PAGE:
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Thursday, May 28, 2015

The Gift of Baby Steps and Why You Didn’t Break Into a Full Sprint out of The Uterus

It’s June… who happens to be busting out all over (excuse that musical theatre reference). The year is almost halfway on the books, I’m way less busy during the spring and summer months… and so I’ve decided to start a bunch of new initiatives or amp up the time I’m spending on them.
  • Two new languages
  • Piano lessons
  • Songwriting (the technical side)
  • Writing or curating three new books
  • A new business
  • Trying to lose five pounds/gain it back in muscle (my spare bicycle tire is turning into a wheel made for a monster truck… #facepalm)
Don’t worry, it’s not too much... but damn it all some of it is just plain difficult. I like or love all of these new things. And I figure I’ve been talking about doing some of these things for years but if I don’t do them now, when am I ever going to get around to it?

Yes, there’s the risk of doing too much to be good at any one thing BUT in my case I don’t really watch TV and I’m a crappy gardener, so I might as well fill my time with something.

I had to check in with myself on some of the frustrating aspects of learning new things.

Languages for example: with our native language, we aren’t truly fluent and well-versed in speech until around the age of eight (some of us eighteen :) ).

It’s like when we were babies: you didn’t get pissed off at yourself because you were crawling and not walking. You were determined to brace yourself on the table and hold yourself up, until your leg strength and coordination were up to par with walking on your own. You took two steps the first time, three the next and so on. You didn’t break into a full sprint straight out of the uterus.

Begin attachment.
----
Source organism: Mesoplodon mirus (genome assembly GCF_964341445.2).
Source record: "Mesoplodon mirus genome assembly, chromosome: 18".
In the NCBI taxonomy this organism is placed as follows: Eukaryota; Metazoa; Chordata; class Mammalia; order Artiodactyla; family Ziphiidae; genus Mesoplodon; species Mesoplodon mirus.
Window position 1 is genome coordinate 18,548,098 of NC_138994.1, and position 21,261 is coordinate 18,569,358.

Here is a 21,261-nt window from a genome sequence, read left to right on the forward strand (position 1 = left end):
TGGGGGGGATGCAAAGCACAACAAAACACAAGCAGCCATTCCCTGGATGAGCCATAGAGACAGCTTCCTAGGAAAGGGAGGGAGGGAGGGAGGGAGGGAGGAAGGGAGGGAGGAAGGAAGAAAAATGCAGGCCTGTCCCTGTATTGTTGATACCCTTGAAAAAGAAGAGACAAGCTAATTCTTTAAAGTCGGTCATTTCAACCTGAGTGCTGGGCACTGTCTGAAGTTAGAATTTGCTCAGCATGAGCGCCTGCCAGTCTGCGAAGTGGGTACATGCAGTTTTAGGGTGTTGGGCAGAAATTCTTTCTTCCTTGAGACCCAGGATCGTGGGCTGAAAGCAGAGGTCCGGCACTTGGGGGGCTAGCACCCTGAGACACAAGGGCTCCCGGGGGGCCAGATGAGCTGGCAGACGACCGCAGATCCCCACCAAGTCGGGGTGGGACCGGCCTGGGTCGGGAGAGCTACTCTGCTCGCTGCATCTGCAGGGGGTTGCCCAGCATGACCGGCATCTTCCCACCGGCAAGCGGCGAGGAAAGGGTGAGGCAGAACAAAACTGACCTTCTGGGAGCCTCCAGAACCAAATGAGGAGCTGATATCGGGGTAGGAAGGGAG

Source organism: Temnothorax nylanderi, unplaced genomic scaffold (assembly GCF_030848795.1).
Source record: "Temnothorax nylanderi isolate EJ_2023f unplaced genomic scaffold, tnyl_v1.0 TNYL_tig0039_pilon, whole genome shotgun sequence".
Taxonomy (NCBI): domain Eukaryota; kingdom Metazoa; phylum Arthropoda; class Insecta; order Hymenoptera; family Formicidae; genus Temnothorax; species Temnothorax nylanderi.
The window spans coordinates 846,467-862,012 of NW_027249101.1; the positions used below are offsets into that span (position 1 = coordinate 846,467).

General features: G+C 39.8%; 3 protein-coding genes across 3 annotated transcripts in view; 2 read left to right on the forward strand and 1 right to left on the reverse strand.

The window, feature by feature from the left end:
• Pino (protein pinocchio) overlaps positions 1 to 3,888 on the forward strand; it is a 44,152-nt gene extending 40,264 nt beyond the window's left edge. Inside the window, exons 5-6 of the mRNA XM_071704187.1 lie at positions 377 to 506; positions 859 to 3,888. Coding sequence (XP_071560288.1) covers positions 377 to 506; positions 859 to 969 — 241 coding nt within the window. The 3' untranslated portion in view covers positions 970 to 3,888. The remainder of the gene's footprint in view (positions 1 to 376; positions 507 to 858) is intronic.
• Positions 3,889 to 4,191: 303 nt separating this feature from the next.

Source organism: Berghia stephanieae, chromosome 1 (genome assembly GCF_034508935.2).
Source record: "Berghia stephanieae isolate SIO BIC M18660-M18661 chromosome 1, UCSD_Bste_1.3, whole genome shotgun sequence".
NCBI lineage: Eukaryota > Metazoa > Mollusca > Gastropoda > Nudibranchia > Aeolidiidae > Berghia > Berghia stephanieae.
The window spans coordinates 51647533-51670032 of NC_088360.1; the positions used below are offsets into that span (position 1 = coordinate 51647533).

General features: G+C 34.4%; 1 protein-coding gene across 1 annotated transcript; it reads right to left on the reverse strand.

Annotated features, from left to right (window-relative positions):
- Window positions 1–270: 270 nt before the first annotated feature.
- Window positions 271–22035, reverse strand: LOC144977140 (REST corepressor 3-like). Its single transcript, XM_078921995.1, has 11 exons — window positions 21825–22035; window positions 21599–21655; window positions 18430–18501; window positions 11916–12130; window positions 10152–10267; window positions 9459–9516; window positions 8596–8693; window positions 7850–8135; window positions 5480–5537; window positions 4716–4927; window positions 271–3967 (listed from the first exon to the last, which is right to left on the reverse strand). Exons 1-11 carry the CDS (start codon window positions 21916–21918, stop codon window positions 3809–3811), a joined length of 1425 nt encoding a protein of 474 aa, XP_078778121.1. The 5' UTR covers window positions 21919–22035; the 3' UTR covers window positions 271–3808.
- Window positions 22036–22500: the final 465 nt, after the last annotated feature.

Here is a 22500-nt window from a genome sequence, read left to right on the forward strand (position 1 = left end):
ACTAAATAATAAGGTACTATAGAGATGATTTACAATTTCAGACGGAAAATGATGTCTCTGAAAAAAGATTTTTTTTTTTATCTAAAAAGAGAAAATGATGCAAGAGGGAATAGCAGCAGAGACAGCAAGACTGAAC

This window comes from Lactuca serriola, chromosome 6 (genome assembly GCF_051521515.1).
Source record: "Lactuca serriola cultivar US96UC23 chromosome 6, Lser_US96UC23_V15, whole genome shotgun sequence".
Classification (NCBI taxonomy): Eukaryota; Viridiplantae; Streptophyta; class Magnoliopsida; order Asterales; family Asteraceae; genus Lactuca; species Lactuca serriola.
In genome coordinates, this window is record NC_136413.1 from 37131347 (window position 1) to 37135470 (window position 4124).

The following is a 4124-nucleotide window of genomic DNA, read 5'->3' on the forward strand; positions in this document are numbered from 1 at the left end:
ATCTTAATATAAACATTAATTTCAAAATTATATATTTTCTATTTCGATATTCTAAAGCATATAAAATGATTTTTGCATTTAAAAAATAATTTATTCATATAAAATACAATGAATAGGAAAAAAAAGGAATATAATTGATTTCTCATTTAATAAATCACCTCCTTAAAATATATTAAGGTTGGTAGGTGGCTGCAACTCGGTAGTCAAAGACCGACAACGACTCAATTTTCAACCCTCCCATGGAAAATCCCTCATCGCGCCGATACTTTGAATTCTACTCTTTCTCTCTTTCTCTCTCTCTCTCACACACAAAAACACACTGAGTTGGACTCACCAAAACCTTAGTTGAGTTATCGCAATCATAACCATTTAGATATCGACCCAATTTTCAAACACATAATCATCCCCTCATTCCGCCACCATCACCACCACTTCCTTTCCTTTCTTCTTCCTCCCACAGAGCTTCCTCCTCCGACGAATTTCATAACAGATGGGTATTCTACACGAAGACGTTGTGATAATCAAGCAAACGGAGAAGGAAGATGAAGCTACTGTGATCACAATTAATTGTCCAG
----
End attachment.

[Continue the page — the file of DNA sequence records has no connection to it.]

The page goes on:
The resolution I set for myself—which may help you as well.

Break up my big goal into a bunch of mini goals. Essentially I put the target close and hit the mark with success (even if it takes a few tries). I can celebrate that success—which is much needed on the road to a big goal. After hitting my mark, I’ll set the target back a little further, increasing the difficulty incrementally each time. This metaphor can carry out in a lot of ways. And I’ve certainly done with this work before but without the same vocabulary and terminology. My edu-ma-cated hypothesis: I’ll hit my goals by giving myself the gift of clear, succinct baby steps. Another thought: It’s impossible to stay on your feet all the time. Falling in life is bound to happen. However, the fall is a lot less painful when taking baby steps, rather than when moving at lightning speed on a motorcycle that you don’t know how to drive yet.
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